Ireland: Less Bombs Here, More There
DUBLIN - Irish diplomats won plenty of kudos from governments across the world over the past week for brokering a ban on cluster bombs during an international conference in Dublin. It may seem ironic, then, that despite having a decades-old tradition of military neutrality, Ireland has deepened its involvement in the arms trade in recent years.
Two years ago, Michael Ahern, then the country's minister for commerce, claimed that "Ireland does not have an arms trade nor do we wish to promote one." A 2007 report by Amnesty International suggests otherwise. It cited estimates that the value of export licences issued by Ireland for goods with a military application rose from 1.3 billion euros (2 billion dollars) in 2004 to 2.4 billion euros in 2006.
Among the components for military goods manufactured by Data Device Corporation in the southern city of Cork are electronic devices fitted into Apache helicopters. Boeing, the U.S. firm that makes Apaches, has sold the helicopters to Israel, which used them during its 2006 attacks on Lebanon. Apaches are also known to have been used for carrying cluster bombs.
"We are in the arms trade and there's no trade lower than that," said Dennis Halliday, an Irish anti-war campaigner who served as assistant secretary-general of the United Nations in the 1990s.
Because of the requirements of its national constitution, Ireland is alone among the European Union's 27 countries to call a referendum on the Lisbon Treaty, which the bloc's presidents and prime ministers signed in the Portuguese capital last year. The Irish poll will take place Jun. 12.
Some campaigners against the treaty are perturbed by how it effectively obliges Ireland to become even more entangled in the defence industry than it now is.
The treaty says that EU governments "shall undertake progressively to improve their military capabilities." And it empowers the Brussels-based European Defence Agency to undertake "any measure" it deems necessary to "strengthen the industrial and technological base" of Europe's arms industry.
Alexander Weiss, the EDA's director, denied last month that his agency is seeking to militarise the European Union. "We do not militarise the European Union, we are just enhancing the military capabilities of EU member states' armed forces," he said.
Opponents of the treaty say, however, that the clauses relating to the EDA are virtually identical to those proposed by arms manufacturers who lobbied the convention chaired by ValÃƒ©ry Giscard d'Estaing, the former French president. His body drew up a proposed EU constitution, about 90 percent of which is contained in the Lisbon treaty.
Patricia McKenna, chairwoman of the People's Movement against the treaty, said the provisions allow arms companies to determine the EU's policies on defence procurement. "This is like asking the pharmaceutical industry to tell doctors what to write on their prescriptions," added McKenna, a former member of the European Parliament.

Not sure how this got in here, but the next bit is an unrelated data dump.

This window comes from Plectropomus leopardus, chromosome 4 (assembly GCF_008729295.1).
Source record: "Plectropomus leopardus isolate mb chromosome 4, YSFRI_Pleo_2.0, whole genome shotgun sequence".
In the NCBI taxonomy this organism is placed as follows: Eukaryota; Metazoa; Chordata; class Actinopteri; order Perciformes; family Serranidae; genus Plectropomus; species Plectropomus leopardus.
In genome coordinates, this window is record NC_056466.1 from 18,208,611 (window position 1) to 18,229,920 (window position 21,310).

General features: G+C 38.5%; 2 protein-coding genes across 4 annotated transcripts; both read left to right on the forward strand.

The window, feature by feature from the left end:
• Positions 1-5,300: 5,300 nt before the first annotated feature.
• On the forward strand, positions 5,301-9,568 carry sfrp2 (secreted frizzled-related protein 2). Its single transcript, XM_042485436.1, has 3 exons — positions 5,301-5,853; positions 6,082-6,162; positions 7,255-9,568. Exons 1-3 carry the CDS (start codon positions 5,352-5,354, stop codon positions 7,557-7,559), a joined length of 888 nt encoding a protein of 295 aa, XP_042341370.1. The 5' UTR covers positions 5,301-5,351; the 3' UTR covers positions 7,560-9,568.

Even though Ireland is not a full member of a formal military alliance such as the North Atlantic Treaty Organisation (NATO), it has been actively participating in the EDA's activities. Admissions by the Dublin government that representatives of Enterprise Ireland, the state's industrial development body, have taken part in EDA meetings have fuelled suspicion that firms based in Ireland are eager to win lucrative defence contracts.
The EDA has been actively promoting higher defence expenditure in Europe. In a 2006 'vision paper' it argued that EU governments "must take to heart" how the U.S. is outspending them on weapons.
Willie O'Dea, Ireland's defence minister, claimed recently that the proportion of national income spent on the military shrank from 4 percent at the beginning of this century to 1.8 percent today. Nonetheless, he acknowledged that defence expenditure is to rise under a commitment contained in the programme for government agreed last year between the ruling coalition of Fianna Fáil, a centrist party with roots in the country's struggle for independence from Britain, and the smaller Green Party.
Ireland's military spending is more than three times what the country, still known as the Celtic Tiger because of its robust economic growth since the 1990s, allocates in development aid to the world's poor.
Andy Storey, a lecturer in development studies at the University College Dublin and a board member of the international justice campaign group Action from Ireland, said that at the very least the treaty exhorts EU countries to further increase their defence budgets. It is instructive, Storey added, that while Lisbon mandates countries to boost their military capabilities, "the treaty makes no such reference to improving, say, educational or healthcare capabilities."
The provisions on military expenditure, he said, "constitute a further advance towards the militarisation of the EU."
While the government argues that Irish neutrality will be unaffected by the treaty, Storey countered: "The EU is already to some extent militarised. Under this treaty, it is adding new powers and resources to its military wing."
© 2008 Inter Press Service